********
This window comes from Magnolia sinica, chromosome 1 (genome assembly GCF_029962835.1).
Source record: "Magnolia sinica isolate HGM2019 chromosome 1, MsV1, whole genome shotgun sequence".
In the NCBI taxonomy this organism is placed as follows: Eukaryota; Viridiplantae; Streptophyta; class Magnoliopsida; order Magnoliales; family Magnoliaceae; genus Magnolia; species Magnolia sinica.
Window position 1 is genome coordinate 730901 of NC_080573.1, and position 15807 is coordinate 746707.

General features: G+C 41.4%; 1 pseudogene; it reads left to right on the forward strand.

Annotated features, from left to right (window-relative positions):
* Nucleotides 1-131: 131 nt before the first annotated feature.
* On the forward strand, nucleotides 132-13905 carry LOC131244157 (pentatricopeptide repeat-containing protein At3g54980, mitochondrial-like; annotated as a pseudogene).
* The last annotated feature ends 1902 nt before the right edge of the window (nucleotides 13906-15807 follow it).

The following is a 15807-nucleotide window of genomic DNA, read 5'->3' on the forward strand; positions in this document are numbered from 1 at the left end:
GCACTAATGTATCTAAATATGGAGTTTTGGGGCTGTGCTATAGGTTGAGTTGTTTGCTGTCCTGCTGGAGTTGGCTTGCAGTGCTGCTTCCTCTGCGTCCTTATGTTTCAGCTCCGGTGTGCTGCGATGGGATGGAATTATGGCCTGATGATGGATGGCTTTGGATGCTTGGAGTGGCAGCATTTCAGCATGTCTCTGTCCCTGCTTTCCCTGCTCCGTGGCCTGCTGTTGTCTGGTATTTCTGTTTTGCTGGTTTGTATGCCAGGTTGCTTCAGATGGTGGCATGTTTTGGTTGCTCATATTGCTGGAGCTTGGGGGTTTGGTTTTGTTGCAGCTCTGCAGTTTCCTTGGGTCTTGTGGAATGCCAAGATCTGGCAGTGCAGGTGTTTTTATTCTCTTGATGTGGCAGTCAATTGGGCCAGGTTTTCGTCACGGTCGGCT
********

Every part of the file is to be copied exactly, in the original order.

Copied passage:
This window comes from Magnolia sinica, chromosome 1 (genome assembly GCF_029962835.1).
Source record: "Magnolia sinica isolate HGM2019 chromosome 1, MsV1, whole genome shotgun sequence".
In the NCBI taxonomy this organism is placed as follows: Eukaryota; Viridiplantae; Streptophyta; class Magnoliopsida; order Magnoliales; family Magnoliaceae; genus Magnolia; species Magnolia sinica.
Window position 1 is genome coordinate 730901 of NC_080573.1, and position 15807 is coordinate 746707.

General features: G+C 41.4%; 1 pseudogene; it reads left to right on the forward strand.

Annotated features, from left to right (window-relative positions):
* Nucleotides 1-131: 131 nt before the first annotated feature.
* On the forward strand, nucleotides 132-13905 carry LOC131244157 (pentatricopeptide repeat-containing protein At3g54980, mitochondrial-like; annotated as a pseudogene).
* The last annotated feature ends 1902 nt before the right edge of the window (nucleotides 13906-15807 follow it).

The following is a 15807-nucleotide window of genomic DNA, read 5'->3' on the forward strand; positions in this document are numbered from 1 at the left end:
GCACTAATGTATCTAAATATGGAGTTTTGGGGCTGTGCTATAGGTTGAGTTGTTTGCTGTCCTGCTGGAGTTGGCTTGCAGTGCTGCTTCCTCTGCGTCCTTATGTTTCAGCTCCGGTGTGCTGCGATGGGATGGAATTATGGCCTGATGATGGATGGCTTTGGATGCTTGGAGTGGCAGCATTTCAGCATGTCTCTGTCCCTGCTTTCCCTGCTCCGTGGCCTGCTGTTGTCTGGTATTTCTGTTTTGCTGGTTTGTATGCCAGGTTGCTTCAGATGGTGGCATGTTTTGGTTGCTCATATTGCTGGAGCTTGGGGGTTTGGTTTTGTTGCAGCTCTGCAGTTTCCTTGGGTCTTGTGGAATGCCAAGATCTGGCAGTGCAGGTGTTTTTATTCTCTTGATGTGGCAGTCAATTGGGCCAGGTTTTCGTCACGGTCGGCT